At this stage, the process switches from heavy work to fine detailing. After the sweaty effort of forging and hardening the steel comes the finely detailed grinding process. From this moment onward, the only factor affecting the quality of the finished product is the experience of the craftsman who grinds the blade. Firstly, the tip and the back of the blade are shaped. Afterwards, the grinder turns his attention to the tang and the tail. The razor can be opened later using the narrow, tapering tail. In addition, it acts as a support for one or more fingers when shaving with the razor. The tang serves as a link between the blade and the tail. The high-quality razors from A.P. Donovan's straight razor store feature the steel's hardness value and the "Hand Made" quality label on the tang of the blade. The tang also provides support for the fingers during shaving.
The initial grinding phase involves the craftsman preparing the blade to allow the final edge to be formed. The grind is a technical term for the part of the razor blade that will eventually form the cutting edge. At this stage, however, the blade is nonetheless far removed from being literally "razor sharp."
The next stage in the process creates the definitive difference between a straight razor blade and a normal knife blade: hollow grinding. While normal knife blades have a flat surface, razor blades are distinguished by their shape, which curves inwards. This unique quality gives the razor blade the highest possible degree of elasticity and suppleness, which are the key elements for a first-class shave. While blade grinders used to use natural sandstone as a grindstone, nowadays the hollow grinding machine features two small, synthetic emery stones made from magnesite. Depending on the required grinding strengths, grinding stones of various diameters can be used. After hollow grinding, the ridge that forms between the main part of the blade and the cutting edge must be filed down.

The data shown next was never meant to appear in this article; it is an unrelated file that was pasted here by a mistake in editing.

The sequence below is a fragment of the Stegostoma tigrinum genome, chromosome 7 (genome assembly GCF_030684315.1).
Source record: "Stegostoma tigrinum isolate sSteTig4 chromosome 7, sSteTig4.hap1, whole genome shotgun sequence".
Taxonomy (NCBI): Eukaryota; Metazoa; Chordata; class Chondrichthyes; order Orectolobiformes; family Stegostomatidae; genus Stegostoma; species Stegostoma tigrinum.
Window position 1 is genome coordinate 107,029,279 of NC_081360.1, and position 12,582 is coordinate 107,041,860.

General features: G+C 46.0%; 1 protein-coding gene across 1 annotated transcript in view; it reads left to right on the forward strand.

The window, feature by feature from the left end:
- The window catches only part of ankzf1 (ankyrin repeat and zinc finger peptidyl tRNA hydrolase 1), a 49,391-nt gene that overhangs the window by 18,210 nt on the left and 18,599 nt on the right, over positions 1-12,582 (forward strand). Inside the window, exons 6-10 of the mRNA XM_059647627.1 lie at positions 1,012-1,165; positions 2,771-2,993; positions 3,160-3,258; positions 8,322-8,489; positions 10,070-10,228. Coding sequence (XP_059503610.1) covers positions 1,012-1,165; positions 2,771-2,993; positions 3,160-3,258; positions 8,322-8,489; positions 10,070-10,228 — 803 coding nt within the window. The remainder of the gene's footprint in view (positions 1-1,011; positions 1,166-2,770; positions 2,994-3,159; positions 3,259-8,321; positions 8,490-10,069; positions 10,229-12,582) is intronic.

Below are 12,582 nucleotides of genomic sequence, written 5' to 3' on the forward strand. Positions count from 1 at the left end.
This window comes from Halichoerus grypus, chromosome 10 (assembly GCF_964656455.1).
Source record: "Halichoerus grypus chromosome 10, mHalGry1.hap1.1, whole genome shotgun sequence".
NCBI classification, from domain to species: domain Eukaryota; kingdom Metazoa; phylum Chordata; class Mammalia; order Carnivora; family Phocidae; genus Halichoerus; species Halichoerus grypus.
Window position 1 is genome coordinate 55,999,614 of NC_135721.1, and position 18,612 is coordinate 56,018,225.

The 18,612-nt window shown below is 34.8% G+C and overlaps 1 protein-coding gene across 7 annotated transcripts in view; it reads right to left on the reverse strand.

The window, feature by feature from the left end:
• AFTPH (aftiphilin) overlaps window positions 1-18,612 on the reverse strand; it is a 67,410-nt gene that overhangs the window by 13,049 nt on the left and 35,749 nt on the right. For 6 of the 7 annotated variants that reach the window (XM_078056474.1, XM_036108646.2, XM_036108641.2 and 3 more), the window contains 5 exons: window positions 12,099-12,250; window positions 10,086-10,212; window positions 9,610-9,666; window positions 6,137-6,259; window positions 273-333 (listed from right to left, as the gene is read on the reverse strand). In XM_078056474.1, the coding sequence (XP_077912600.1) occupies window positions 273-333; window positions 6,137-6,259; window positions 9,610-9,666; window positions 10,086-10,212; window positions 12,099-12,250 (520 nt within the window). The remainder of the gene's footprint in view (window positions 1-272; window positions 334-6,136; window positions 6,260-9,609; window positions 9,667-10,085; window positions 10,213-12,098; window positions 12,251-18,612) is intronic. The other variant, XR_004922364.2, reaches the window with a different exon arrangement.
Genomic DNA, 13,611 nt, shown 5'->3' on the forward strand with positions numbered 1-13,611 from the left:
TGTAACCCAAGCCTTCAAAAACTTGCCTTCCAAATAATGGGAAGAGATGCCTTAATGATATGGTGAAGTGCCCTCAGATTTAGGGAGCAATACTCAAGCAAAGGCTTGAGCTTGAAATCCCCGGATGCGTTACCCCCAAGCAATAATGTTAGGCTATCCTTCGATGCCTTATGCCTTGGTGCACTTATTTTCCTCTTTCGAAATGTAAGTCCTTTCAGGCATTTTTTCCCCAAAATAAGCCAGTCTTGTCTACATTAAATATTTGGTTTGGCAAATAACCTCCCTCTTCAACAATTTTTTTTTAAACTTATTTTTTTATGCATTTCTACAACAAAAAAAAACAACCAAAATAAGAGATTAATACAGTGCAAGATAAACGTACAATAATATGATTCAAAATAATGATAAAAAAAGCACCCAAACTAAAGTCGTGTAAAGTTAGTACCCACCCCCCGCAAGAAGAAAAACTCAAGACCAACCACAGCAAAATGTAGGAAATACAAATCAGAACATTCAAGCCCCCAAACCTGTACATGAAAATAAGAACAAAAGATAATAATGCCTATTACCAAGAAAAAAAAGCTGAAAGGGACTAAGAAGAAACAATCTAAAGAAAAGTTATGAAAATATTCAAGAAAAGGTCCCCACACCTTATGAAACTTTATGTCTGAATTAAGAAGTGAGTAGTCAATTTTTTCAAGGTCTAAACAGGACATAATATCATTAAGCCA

The straight razor blade is then sharpened slowly and gradually. The so-called thinning process involves the steel of the cutting edge being gradually ground down, resulting in a pronounced ridge on the blade. The blade grinder continually checks the sharpness of the blades by running his thumbs across the surface of the blade. Experienced grinders can recognize from the sound that is produced whether the desired sharpness has been achieved.
After thinning, any imperfections in the structure of the metal in the tang or tail are removed on the grinding or polishing machine. The straight razor blade then receives its finish. The tang and the tail are polished on the sisal disc, then grinding paste is applied and the blade is buffed to a mirror finish. A finishing touch is applied when the spine and cutting edge are polished to a blue or clear finish by adding chalk to the leather polishing disc.
The blade is now ready to be attached to the grip . Successfully attaching the blade requires extreme precision. In no circumstances must the blade touch the outside of the grip when it is attached. The grips of our straight razors are absolutely equal to the blades in terms of quality. In the first instance, African mahogany and Indian sandalwood are used. Just like our razor blades, they are prepared using complex craftsmanship and emphasize the individual character of each A.P. Donovan straight razor.
The final step of the manufacturing process is the strict quality control that each finished razor undergoes, before being stropped on the leather belt.
Strop the blade over the leather belt
Attaching the blade to the grip
Finished A.P. Donovan straight razor